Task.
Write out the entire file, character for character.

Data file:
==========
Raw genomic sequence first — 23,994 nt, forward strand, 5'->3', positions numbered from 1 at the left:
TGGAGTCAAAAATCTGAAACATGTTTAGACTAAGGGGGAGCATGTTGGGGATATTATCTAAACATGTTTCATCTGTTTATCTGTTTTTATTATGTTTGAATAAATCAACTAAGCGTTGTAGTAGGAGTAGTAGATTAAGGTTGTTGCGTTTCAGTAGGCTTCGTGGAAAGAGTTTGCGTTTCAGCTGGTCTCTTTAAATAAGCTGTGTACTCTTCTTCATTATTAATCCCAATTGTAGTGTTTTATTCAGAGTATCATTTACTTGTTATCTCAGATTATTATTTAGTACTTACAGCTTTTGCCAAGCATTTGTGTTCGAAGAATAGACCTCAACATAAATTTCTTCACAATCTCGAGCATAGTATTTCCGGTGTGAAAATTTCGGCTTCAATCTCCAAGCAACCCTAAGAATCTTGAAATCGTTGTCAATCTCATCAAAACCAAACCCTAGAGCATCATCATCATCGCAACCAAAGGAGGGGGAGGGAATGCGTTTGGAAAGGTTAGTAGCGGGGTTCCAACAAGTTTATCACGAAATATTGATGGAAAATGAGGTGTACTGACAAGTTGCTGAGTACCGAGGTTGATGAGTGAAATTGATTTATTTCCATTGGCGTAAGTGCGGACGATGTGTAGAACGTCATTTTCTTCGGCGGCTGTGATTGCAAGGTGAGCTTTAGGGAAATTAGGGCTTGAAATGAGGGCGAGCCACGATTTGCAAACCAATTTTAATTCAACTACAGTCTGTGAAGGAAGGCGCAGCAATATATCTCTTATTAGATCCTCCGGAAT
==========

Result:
Raw genomic sequence first — 23,994 nt, forward strand, 5'->3', positions numbered from 1 at the left:
TGGAGTCAAAAATCTGAAACATGTTTAGACTAAGGGGGAGCATGTTGGGGATATTATCTAAACATGTTTCATCTGTTTATCTGTTTTTATTATGTTTGAATAAATCAACTAAGCGTTGTAGTAGGAGTAGTAGATTAAGGTTGTTGCGTTTCAGTAGGCTTCGTGGAAAGAGTTTGCGTTTCAGCTGGTCTCTTTAAATAAGCTGTGTACTCTTCTTCATTATTAATCCCAATTGTAGTGTTTTATTCAGAGTATCATTTACTTGTTATCTCAGATTATTATTTAGTACTTACAGCTTTTGCCAAGCATTTGTGTTCGAAGAATAGACCTCAACATAAATTTCTTCACAATCTCGAGCATAGTATTTCCGGTGTGAAAATTTCGGCTTCAATCTCCAAGCAACCCTAAGAATCTTGAAATCGTTGTCAATCTCATCAAAACCAAACCCTAGAGCATCATCATCATCGCAACCAAAGGAGGGGGAGGGAATGCGTTTGGAAAGGTTAGTAGCGGGGTTCCAACAAGTTTATCACGAAATATTGATGGAAAATGAGGTGTACTGACAAGTTGCTGAGTACCGAGGTTGATGAGTGAAATTGATTTATTTCCATTGGCGTAAGTGCGGACGATGTGTAGAACGTCATTTTCTTCGGCGGCTGTGATTGCAAGGTGAGCTTTAGGGAAATTAGGGCTTGAAATGAGGGCGAGCCACGATTTGCAAACCAATTTTAATTCAACTACAGTCTGTGAAGGAAGGCGCAGCAATATATCTCTTATTAGATCCTCCGGAAT